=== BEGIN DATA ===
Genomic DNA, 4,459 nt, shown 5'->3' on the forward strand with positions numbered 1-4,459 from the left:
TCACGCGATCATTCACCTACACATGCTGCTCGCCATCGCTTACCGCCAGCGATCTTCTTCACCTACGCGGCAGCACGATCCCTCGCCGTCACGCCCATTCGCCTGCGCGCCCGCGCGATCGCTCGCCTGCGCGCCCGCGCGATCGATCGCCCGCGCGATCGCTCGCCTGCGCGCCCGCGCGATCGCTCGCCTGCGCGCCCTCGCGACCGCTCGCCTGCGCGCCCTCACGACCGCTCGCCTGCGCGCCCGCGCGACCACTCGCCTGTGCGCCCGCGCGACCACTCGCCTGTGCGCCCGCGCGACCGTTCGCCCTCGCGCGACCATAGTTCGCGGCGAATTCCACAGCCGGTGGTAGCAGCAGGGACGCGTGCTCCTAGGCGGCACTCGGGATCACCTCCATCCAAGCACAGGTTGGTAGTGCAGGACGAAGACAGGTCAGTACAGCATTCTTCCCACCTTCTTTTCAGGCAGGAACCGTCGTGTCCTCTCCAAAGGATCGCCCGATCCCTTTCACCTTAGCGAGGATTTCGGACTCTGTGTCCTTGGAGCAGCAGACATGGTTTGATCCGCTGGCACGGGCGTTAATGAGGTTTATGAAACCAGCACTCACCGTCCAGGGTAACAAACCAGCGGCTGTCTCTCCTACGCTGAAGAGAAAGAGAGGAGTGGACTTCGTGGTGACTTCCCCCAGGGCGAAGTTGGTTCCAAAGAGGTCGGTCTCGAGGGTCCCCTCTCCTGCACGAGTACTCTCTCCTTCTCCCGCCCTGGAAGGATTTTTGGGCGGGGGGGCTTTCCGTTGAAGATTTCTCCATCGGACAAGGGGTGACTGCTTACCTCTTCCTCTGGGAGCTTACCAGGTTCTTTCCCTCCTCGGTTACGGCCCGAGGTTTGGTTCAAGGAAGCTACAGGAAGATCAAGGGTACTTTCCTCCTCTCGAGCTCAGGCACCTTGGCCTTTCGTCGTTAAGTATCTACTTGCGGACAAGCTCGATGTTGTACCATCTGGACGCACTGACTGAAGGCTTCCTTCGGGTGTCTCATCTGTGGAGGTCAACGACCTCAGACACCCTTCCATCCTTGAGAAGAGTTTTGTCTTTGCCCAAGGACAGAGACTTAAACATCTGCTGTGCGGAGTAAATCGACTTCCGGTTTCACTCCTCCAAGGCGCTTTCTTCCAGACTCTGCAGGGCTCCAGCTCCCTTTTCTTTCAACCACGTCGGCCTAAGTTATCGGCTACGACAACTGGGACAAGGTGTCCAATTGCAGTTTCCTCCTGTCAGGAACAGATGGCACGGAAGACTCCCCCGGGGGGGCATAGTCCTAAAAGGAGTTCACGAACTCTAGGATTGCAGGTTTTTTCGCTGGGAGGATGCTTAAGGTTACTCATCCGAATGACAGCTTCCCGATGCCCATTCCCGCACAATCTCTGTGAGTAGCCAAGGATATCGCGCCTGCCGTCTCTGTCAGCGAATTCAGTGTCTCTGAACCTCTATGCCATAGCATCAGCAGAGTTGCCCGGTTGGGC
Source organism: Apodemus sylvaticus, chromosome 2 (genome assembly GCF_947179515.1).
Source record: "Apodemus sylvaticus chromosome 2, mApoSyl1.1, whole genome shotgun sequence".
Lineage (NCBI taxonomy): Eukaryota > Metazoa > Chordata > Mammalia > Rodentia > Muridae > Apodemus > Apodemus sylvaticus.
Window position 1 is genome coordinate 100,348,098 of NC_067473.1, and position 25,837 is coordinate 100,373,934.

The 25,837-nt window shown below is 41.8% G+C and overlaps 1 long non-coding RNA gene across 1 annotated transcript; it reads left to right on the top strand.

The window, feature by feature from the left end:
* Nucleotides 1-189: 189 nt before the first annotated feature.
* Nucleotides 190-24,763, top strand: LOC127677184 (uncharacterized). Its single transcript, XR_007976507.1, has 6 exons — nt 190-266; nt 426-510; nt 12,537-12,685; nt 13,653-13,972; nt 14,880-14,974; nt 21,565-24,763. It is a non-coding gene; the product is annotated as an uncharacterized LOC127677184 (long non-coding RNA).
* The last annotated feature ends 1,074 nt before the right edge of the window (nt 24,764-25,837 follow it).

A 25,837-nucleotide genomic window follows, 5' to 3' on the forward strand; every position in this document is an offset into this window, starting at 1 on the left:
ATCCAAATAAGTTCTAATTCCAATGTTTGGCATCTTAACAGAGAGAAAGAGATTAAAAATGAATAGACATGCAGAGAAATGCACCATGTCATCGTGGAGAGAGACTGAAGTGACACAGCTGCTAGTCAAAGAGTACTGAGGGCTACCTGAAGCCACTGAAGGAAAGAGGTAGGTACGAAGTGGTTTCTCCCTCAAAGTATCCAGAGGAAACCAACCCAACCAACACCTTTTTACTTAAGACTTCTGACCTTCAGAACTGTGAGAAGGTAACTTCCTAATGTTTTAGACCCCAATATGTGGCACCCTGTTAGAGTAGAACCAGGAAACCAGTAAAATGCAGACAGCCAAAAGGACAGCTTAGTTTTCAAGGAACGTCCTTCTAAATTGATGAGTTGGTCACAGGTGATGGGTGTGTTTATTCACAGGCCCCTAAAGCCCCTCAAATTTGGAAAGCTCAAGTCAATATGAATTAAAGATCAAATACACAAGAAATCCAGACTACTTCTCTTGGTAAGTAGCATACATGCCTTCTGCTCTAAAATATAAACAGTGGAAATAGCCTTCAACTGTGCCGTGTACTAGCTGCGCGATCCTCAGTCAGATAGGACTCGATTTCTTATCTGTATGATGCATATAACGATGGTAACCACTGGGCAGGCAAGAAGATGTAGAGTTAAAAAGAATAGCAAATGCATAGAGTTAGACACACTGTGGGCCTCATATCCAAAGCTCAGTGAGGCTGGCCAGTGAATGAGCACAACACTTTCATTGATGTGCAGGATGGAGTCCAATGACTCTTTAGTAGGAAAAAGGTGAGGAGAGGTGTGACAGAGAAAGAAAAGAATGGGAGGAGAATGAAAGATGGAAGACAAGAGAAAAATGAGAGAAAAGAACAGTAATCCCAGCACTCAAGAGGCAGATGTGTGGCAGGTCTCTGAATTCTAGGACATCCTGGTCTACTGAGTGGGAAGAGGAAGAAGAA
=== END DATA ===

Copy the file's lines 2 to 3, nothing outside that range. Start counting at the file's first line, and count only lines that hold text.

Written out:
TCACGCGATCATTCACCTACACATGCTGCTCGCCATCGCTTACCGCCAGCGATCTTCTTCACCTACGCGGCAGCACGATCCCTCGCCGTCACGCCCATTCGCCTGCGCGCCCGCGCGATCGCTCGCCTGCGCGCCCGCGCGATCGATCGCCCGCGCGATCGCTCGCCTGCGCGCCCGCGCGATCGCTCGCCTGCGCGCCCTCGCGACCGCTCGCCTGCGCGCCCTCACGACCGCTCGCCTGCGCGCCCGCGCGACCACTCGCCTGTGCGCCCGCGCGACCACTCGCCTGTGCGCCCGCGCGACCGTTCGCCCTCGCGCGACCATAGTTCGCGGCGAATTCCACAGCCGGTGGTAGCAGCAGGGACGCGTGCTCCTAGGCGGCACTCGGGATCACCTCCATCCAAGCACAGGTTGGTAGTGCAGGACGAAGACAGGTCAGTACAGCATTCTTCCCACCTTCTTTTCAGGCAGGAACCGTCGTGTCCTCTCCAAAGGATCGCCCGATCCCTTTCACCTTAGCGAGGATTTCGGACTCTGTGTCCTTGGAGCAGCAGACATGGTTTGATCCGCTGGCACGGGCGTTAATGAGGTTTATGAAACCAGCACTCACCGTCCAGGGTAACAAACCAGCGGCTGTCTCTCCTACGCTGAAGAGAAAGAGAGGAGTGGACTTCGTGGTGACTTCCCCCAGGGCGAAGTTGGTTCCAAAGAGGTCGGTCTCGAGGGTCCCCTCTCCTGCACGAGTACTCTCTCCTTCTCCCGCCCTGGAAGGATTTTTGGGCGGGGGGGCTTTCCGTTGAAGATTTCTCCATCGGACAAGGGGTGACTGCTTACCTCTTCCTCTGGGAGCTTACCAGGTTCTTTCCCTCCTCGGTTACGGCCCGAGGTTTGGTTCAAGGAAGCTACAGGAAGATCAAGGGTACTTTCCTCCTCTCGAGCTCAGGCACCTTGGCCTTTCGTCGTTAAGTATCTACTTGCGGACAAGCTCGATGTTGTACCATCTGGACGCACTGACTGAAGGCTTCCTTCGGGTGTCTCATCTGTGGAGGTCAACGACCTCAGACACCCTTCCATCCTTGAGAAGAGTTTTGTCTTTGCCCAAGGACAGAGACTTAAACATCTGCTGTGCGGAGTAAATCGACTTCCGGTTTCACTCCTCCAAGGCGCTTTCTTCCAGACTCTGCAGGGCTCCAGCTCCCTTTTCTTTCAACCACGTCGGCCTAAGTTATCGGCTACGACAACTGGGACAAGGTGTCCAATTGCAGTTTCCTCCTGTCAGGAACAGATGGCACGGAAGACTCCCCCGGGGGGGCATAGTCCTAAAAGGAGTTCACGAACTCTAGGATTGCAGGTTTTTTCGCTGGGAGGATGCTTAAGGTTACTCATCCGAATGACAGCTTCCCGATGCCCATTCCCGCACAATCTCTGTGAGTAGCCAAGGATATCGCGCCTGCCGTCTCTGTCAGCGAATTCAGTGTCTCTGAACCTCTATGCCATAGCATCAGCAGAGTTGCCCGGTTGGGC
Source organism: Apodemus sylvaticus, chromosome 2 (genome assembly GCF_947179515.1).